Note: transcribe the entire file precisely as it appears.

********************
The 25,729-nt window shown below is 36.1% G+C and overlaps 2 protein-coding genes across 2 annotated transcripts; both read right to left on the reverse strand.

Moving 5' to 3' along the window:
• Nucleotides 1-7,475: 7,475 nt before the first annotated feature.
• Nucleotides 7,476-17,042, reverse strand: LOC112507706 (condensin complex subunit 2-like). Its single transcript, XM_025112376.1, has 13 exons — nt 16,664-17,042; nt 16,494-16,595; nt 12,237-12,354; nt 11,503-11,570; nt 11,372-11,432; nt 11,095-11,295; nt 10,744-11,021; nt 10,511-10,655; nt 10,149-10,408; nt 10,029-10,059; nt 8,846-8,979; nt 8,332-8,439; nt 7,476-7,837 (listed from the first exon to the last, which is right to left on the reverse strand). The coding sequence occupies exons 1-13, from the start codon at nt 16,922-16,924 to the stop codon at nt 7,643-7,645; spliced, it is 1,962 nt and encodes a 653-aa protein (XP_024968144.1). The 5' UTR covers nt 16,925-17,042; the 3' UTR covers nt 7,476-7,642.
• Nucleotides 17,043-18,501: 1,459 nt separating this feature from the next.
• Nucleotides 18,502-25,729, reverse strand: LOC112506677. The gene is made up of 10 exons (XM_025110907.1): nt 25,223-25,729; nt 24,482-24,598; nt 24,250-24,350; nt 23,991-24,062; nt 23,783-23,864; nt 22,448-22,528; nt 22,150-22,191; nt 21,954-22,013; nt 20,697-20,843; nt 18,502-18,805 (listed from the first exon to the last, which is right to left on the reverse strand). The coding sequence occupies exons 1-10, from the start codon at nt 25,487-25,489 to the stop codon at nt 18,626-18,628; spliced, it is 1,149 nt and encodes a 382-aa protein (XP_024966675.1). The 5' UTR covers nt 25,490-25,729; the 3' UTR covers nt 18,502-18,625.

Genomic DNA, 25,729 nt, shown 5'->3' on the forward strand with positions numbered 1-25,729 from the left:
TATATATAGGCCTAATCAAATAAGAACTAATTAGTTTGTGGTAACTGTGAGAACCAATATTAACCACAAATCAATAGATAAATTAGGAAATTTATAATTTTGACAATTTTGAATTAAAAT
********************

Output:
The 25,729-nt window shown below is 36.1% G+C and overlaps 2 protein-coding genes across 2 annotated transcripts; both read right to left on the reverse strand.

Moving 5' to 3' along the window:
• Nucleotides 1-7,475: 7,475 nt before the first annotated feature.
• Nucleotides 7,476-17,042, reverse strand: LOC112507706 (condensin complex subunit 2-like). Its single transcript, XM_025112376.1, has 13 exons — nt 16,664-17,042; nt 16,494-16,595; nt 12,237-12,354; nt 11,503-11,570; nt 11,372-11,432; nt 11,095-11,295; nt 10,744-11,021; nt 10,511-10,655; nt 10,149-10,408; nt 10,029-10,059; nt 8,846-8,979; nt 8,332-8,439; nt 7,476-7,837 (listed from the first exon to the last, which is right to left on the reverse strand). The coding sequence occupies exons 1-13, from the start codon at nt 16,922-16,924 to the stop codon at nt 7,643-7,645; spliced, it is 1,962 nt and encodes a 653-aa protein (XP_024968144.1). The 5' UTR covers nt 16,925-17,042; the 3' UTR covers nt 7,476-7,642.
• Nucleotides 17,043-18,501: 1,459 nt separating this feature from the next.
• Nucleotides 18,502-25,729, reverse strand: LOC112506677. The gene is made up of 10 exons (XM_025110907.1): nt 25,223-25,729; nt 24,482-24,598; nt 24,250-24,350; nt 23,991-24,062; nt 23,783-23,864; nt 22,448-22,528; nt 22,150-22,191; nt 21,954-22,013; nt 20,697-20,843; nt 18,502-18,805 (listed from the first exon to the last, which is right to left on the reverse strand). The coding sequence occupies exons 1-10, from the start codon at nt 25,487-25,489 to the stop codon at nt 18,626-18,628; spliced, it is 1,149 nt and encodes a 382-aa protein (XP_024966675.1). The 5' UTR covers nt 25,490-25,729; the 3' UTR covers nt 18,502-18,625.

Genomic DNA, 25,729 nt, shown 5'->3' on the forward strand with positions numbered 1-25,729 from the left:
TATATATAGGCCTAATCAAATAAGAACTAATTAGTTTGTGGTAACTGTGAGAACCAATATTAACCACAAATCAATAGATAAATTAGGAAATTTATAATTTTGACAATTTTGAATTAAAAT